The best part about this book is the lovely relationship Elizabeth has with her mom. They are witty with one another but not too witty:
Elizabeth to her mother:
P.S. I just realized that I told you we drank your Bacardi. Do you want me to cross that bit out? Everyone was saying I should refill the bottle with water so you wouldn't know...
Elizabeth's mother to Elizabeth:
I can't wait to meet your new friends. Please tell them not to put water in my Bacardi.
Amen, sister! There's no excuse for watered-down booze.
It's told entirely through letters and notes; notes between Elizabeth and her mom, her new pen pal from the school 3 blocks over, her best friend since childhood, and a scattering of groups that I clearly recall getting letters from myself when I was a teenager, such as the aptly named Association of Teenagers and the COLD HARD TRUTH Assn.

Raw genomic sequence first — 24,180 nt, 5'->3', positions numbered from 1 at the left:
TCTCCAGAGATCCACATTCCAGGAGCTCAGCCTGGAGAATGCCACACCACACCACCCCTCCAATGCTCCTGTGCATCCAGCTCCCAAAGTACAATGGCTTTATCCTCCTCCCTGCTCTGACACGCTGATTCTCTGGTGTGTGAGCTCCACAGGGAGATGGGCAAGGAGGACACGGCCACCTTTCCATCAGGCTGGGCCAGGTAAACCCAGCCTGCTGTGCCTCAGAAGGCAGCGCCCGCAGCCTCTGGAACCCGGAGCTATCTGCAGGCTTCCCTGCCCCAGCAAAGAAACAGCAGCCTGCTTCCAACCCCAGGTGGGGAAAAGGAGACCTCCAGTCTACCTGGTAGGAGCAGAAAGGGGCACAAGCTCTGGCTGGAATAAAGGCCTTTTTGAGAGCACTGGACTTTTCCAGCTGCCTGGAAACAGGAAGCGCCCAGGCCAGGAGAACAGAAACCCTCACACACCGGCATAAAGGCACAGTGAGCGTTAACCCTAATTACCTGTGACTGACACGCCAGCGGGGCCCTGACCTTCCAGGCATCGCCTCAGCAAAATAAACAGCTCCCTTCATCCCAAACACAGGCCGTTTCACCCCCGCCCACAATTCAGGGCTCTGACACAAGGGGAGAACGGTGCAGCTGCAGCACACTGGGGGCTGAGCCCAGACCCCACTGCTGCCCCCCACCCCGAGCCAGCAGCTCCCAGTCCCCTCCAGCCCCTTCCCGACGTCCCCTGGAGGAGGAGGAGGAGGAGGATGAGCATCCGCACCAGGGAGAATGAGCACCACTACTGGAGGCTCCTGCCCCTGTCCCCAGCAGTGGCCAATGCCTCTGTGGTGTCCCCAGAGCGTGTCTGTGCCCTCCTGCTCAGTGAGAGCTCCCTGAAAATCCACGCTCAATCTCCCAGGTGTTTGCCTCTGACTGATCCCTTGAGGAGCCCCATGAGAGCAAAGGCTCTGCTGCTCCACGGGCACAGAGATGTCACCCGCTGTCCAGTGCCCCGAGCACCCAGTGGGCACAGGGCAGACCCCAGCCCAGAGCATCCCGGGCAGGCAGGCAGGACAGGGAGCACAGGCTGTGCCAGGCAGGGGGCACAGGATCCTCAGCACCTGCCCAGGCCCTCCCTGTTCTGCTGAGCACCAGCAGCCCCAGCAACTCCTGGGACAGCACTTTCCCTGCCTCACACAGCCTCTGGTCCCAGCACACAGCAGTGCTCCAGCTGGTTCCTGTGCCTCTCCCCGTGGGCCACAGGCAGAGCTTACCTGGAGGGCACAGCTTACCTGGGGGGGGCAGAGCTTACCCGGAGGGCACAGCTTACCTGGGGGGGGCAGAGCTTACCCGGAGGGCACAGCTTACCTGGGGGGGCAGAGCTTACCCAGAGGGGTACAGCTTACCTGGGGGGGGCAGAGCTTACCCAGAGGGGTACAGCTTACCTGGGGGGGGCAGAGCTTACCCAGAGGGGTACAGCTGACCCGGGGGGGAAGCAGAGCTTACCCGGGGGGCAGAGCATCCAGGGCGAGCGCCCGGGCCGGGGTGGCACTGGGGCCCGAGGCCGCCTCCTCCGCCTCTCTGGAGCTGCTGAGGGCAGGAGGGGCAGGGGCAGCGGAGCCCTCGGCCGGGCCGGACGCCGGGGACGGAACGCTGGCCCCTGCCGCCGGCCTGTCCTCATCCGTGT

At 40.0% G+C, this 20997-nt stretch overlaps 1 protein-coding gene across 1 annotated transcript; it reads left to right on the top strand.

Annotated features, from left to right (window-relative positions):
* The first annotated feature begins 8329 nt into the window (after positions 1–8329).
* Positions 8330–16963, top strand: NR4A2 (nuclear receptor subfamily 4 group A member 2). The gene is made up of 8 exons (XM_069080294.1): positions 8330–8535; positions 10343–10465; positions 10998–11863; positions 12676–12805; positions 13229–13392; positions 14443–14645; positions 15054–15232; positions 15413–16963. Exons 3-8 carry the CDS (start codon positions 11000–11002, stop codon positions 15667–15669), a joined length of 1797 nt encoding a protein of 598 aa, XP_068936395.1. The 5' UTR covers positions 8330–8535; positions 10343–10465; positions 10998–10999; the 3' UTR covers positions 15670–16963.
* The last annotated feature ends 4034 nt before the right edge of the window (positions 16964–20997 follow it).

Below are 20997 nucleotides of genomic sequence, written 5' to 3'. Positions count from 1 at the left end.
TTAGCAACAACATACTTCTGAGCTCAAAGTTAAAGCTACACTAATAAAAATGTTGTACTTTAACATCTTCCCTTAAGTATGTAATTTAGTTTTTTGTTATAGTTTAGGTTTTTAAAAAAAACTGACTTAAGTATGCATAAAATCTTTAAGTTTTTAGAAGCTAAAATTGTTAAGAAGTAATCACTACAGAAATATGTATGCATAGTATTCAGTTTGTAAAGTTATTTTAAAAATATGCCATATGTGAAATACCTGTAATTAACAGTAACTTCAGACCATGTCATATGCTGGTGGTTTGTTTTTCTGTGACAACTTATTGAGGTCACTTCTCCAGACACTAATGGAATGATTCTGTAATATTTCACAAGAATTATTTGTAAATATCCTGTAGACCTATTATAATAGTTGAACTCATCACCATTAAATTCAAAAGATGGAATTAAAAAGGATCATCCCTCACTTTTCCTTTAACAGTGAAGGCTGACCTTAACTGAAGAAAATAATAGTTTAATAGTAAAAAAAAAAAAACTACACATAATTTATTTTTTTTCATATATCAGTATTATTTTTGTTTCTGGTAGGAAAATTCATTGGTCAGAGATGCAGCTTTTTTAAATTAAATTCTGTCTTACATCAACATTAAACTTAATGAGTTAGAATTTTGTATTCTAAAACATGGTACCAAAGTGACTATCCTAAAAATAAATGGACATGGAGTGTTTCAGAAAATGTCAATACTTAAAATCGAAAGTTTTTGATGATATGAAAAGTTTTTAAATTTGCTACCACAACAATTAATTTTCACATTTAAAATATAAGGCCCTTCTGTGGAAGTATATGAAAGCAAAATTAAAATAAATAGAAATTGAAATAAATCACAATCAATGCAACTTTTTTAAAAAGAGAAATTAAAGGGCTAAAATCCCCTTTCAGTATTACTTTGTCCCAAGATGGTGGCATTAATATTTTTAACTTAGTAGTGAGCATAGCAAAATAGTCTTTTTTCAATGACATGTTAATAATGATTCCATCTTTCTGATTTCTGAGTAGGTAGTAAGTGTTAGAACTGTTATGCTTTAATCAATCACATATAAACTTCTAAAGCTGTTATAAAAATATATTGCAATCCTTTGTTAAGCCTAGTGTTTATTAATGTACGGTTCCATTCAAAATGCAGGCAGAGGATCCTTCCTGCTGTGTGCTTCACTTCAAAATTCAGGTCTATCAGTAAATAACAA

Nearly all of the individual letters are rather short, which means I read it so fast the pages may have been smoking when I was done. It's tough to stop when you just careen from paragraph to paragraph.
You know how some people are charming just underneath their skin? You have to get to know them for a minute, and in that minute you're kind of like, "hmm... I don't... know... about you, you curious little thing..." and you raise your eyebrow in their general direction (if you're genetically blessed with a raise-able eyebrow, which I - to my GREAT disgust - am not). And then you blink and suddenly it's been 3 hours and your face hurts from smiling so much.
That's this book.
7.5/11 Letters to Santa